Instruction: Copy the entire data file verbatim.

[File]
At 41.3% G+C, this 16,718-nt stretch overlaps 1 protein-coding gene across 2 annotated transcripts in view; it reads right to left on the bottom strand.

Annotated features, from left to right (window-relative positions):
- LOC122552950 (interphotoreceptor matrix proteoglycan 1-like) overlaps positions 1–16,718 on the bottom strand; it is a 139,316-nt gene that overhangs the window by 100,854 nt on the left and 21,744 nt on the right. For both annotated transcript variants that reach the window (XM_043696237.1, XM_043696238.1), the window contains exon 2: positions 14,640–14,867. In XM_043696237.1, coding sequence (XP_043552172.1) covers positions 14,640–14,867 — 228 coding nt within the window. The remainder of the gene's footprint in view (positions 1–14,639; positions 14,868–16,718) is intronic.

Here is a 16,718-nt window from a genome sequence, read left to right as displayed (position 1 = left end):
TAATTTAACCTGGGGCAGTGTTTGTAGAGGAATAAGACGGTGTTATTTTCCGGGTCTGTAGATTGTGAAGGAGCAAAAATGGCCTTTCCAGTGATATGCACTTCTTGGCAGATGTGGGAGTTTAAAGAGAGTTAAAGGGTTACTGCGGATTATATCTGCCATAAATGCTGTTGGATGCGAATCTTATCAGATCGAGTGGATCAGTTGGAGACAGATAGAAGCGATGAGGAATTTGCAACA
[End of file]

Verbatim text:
At 41.3% G+C, this 16,718-nt stretch overlaps 1 protein-coding gene across 2 annotated transcripts in view; it reads right to left on the bottom strand.

Annotated features, from left to right (window-relative positions):
- LOC122552950 (interphotoreceptor matrix proteoglycan 1-like) overlaps positions 1–16,718 on the bottom strand; it is a 139,316-nt gene that overhangs the window by 100,854 nt on the left and 21,744 nt on the right. For both annotated transcript variants that reach the window (XM_043696237.1, XM_043696238.1), the window contains exon 2: positions 14,640–14,867. In XM_043696237.1, coding sequence (XP_043552172.1) covers positions 14,640–14,867 — 228 coding nt within the window. The remainder of the gene's footprint in view (positions 1–14,639; positions 14,868–16,718) is intronic.

Here is a 16,718-nt window from a genome sequence, read left to right as displayed (position 1 = left end):
TAATTTAACCTGGGGCAGTGTTTGTAGAGGAATAAGACGGTGTTATTTTCCGGGTCTGTAGATTGTGAAGGAGCAAAAATGGCCTTTCCAGTGATATGCACTTCTTGGCAGATGTGGGAGTTTAAAGAGAGTTAAAGGGTTACTGCGGATTATATCTGCCATAAATGCTGTTGGATGCGAATCTTATCAGATCGAGTGGATCAGTTGGAGACAGATAGAAGCGATGAGGAATTTGCAACA